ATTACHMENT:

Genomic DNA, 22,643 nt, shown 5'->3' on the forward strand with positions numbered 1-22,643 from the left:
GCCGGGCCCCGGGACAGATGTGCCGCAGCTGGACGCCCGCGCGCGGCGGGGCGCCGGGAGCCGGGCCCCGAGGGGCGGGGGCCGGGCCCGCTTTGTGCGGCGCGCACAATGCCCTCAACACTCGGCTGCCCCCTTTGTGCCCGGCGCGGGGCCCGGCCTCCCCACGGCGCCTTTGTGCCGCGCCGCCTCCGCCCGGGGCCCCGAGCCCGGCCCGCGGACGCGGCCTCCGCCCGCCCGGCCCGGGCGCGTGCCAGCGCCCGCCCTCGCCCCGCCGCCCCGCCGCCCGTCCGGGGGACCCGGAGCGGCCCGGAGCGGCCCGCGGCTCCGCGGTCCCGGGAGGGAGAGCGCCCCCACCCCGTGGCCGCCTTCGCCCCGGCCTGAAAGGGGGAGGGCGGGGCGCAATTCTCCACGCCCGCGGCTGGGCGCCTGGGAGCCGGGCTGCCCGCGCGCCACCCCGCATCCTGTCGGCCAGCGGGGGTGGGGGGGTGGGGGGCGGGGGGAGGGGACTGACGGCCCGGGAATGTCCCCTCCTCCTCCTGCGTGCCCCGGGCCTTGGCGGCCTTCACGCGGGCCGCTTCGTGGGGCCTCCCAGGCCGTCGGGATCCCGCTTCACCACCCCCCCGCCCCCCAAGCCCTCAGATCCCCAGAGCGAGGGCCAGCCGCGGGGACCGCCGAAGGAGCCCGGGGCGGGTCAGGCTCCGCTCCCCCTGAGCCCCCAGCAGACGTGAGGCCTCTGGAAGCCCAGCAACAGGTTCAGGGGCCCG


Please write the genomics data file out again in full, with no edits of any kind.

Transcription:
Genomic DNA, 22,643 nt, shown 5'->3' on the forward strand with positions numbered 1-22,643 from the left:
GCCGGGCCCCGGGACAGATGTGCCGCAGCTGGACGCCCGCGCGCGGCGGGGCGCCGGGAGCCGGGCCCCGAGGGGCGGGGGCCGGGCCCGCTTTGTGCGGCGCGCACAATGCCCTCAACACTCGGCTGCCCCCTTTGTGCCCGGCGCGGGGCCCGGCCTCCCCACGGCGCCTTTGTGCCGCGCCGCCTCCGCCCGGGGCCCCGAGCCCGGCCCGCGGACGCGGCCTCCGCCCGCCCGGCCCGGGCGCGTGCCAGCGCCCGCCCTCGCCCCGCCGCCCCGCCGCCCGTCCGGGGGACCCGGAGCGGCCCGGAGCGGCCCGCGGCTCCGCGGTCCCGGGAGGGAGAGCGCCCCCACCCCGTGGCCGCCTTCGCCCCGGCCTGAAAGGGGGAGGGCGGGGCGCAATTCTCCACGCCCGCGGCTGGGCGCCTGGGAGCCGGGCTGCCCGCGCGCCACCCCGCATCCTGTCGGCCAGCGGGGGTGGGGGGGTGGGGGGCGGGGGGAGGGGACTGACGGCCCGGGAATGTCCCCTCCTCCTCCTGCGTGCCCCGGGCCTTGGCGGCCTTCACGCGGGCCGCTTCGTGGGGCCTCCCAGGCCGTCGGGATCCCGCTTCACCACCCCCCCGCCCCCCAAGCCCTCAGATCCCCAGAGCGAGGGCCAGCCGCGGGGACCGCCGAAGGAGCCCGGGGCGGGTCAGGCTCCGCTCCCCCTGAGCCCCCAGCAGACGTGAGGCCTCTGGAAGCCCAGCAACAGGTTCAGGGGCCCG